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Thursday, September 12, 2024

Respect Your Elder: Eva Hoffman

#RespectYourElders: Polish-American author Eva Hoffman (born 1945) was recently featured on NPR to promote her latest book, “How to be Bored.”

“How to Be Bored” is part a series of self-help publications from The School of Life. It centers on the idea that that in an age where people feel the need to constantly fill their lives with small distractions, feeling bored isn’t such a bad thing. Hoffman noticed that the act of repeatedly checking her email made her feel “strangely frayed and dissatisfied after a while,” and that while these distracting tasks gave her the “illusion of doing something, of accomplishing something,” she knew that she was “simply wasting time.”

“How to Be Bored” discusses both the history of leisure and the idea that the more people distract themselves with tasks like scrolling through their phones or turning on the TV for background noise, the more they lose the ability to concentrate and be introspective. So the next time you’re feeling bored, fight the urge to immediately open up Facebook. Instead, go for a walk or try journaling.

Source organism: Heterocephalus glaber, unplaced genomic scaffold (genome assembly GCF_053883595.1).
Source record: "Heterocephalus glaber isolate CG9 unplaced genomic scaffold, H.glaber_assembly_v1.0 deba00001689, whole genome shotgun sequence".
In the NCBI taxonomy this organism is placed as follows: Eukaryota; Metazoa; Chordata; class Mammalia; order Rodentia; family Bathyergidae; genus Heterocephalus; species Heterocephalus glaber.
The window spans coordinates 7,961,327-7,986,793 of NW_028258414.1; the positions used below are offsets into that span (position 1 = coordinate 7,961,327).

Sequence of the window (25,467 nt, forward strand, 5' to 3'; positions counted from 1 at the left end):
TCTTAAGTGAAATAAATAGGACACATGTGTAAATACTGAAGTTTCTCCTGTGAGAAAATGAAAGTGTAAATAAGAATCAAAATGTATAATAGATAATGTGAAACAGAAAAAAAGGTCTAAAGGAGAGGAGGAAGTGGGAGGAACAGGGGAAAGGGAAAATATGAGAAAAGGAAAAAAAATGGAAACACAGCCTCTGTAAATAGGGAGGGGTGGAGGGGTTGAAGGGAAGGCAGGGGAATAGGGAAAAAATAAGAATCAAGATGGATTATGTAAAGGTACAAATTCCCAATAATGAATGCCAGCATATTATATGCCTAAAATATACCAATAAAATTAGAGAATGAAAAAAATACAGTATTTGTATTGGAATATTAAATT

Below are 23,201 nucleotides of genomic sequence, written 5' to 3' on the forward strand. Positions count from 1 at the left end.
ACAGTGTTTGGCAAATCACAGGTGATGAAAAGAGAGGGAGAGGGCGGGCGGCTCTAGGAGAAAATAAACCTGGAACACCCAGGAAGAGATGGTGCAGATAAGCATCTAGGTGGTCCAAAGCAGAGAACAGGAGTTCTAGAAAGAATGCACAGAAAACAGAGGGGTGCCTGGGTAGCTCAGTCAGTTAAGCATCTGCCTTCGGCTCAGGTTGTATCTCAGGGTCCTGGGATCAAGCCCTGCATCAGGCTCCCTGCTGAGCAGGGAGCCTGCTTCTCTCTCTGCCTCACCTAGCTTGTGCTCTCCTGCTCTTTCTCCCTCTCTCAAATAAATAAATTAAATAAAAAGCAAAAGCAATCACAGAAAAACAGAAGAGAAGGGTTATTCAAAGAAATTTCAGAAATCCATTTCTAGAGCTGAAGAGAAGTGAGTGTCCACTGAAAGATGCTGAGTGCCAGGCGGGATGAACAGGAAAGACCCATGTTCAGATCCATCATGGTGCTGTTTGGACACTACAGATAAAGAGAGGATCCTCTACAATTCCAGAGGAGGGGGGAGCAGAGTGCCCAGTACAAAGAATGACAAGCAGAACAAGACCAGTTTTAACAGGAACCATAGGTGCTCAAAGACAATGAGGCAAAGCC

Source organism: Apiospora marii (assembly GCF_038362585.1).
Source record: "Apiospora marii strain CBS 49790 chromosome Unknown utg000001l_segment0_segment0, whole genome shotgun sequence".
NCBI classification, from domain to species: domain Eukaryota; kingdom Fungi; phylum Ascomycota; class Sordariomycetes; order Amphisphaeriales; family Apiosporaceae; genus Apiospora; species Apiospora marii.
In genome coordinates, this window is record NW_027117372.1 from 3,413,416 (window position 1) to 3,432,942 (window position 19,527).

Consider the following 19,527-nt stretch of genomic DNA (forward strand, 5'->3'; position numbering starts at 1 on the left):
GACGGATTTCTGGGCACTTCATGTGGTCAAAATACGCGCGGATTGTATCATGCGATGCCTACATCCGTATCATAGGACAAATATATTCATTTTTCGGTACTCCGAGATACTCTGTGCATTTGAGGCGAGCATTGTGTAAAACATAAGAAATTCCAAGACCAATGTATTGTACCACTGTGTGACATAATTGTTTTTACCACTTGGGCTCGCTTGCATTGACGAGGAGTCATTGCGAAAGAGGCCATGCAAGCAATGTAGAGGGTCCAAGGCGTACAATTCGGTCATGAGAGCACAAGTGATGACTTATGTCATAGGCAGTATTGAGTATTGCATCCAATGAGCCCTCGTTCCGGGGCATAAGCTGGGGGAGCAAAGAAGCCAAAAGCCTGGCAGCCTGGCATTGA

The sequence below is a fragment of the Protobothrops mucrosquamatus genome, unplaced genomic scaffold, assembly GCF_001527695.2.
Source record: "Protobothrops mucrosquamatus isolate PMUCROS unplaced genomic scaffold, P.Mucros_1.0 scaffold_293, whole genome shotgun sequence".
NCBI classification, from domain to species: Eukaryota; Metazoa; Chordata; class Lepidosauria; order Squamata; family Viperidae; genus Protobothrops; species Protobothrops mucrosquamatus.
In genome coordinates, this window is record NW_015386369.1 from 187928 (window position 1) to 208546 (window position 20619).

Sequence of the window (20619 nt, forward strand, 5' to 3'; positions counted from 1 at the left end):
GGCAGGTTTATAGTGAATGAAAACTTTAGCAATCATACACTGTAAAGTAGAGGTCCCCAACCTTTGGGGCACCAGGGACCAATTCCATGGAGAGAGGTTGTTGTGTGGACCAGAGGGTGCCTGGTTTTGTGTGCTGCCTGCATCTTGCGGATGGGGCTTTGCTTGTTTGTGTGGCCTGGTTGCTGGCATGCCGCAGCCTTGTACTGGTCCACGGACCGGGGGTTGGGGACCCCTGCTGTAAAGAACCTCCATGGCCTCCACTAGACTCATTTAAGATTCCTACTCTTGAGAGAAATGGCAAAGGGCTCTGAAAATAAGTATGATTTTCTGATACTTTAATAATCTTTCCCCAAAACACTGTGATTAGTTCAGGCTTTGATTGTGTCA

Hoffman was born in Krakow, Poland, before emigrating at age 13 to Vancouver. She studied English literature at Rice University, Yale School of Music and Harvard. She received her Ph.D. in English and American literature in 1975, and has since published eight books.

Several of her books focus on her eastern European roots. Her first published work, an autobiography titled “Lost in Translation: Life in a New Language,” is a narrative her adjustment to American life as a Polish immigrant. As her parents were Holocaust survivors, she has also published on the Holocaust and the history eastern Europe. She has also written other non-fiction books similar to “How to Be Bored.” For example, “Time,” published in 2009, is a collection of essays on the nature of time.

Listen to Eva’s NPR interview or read the transcript here.

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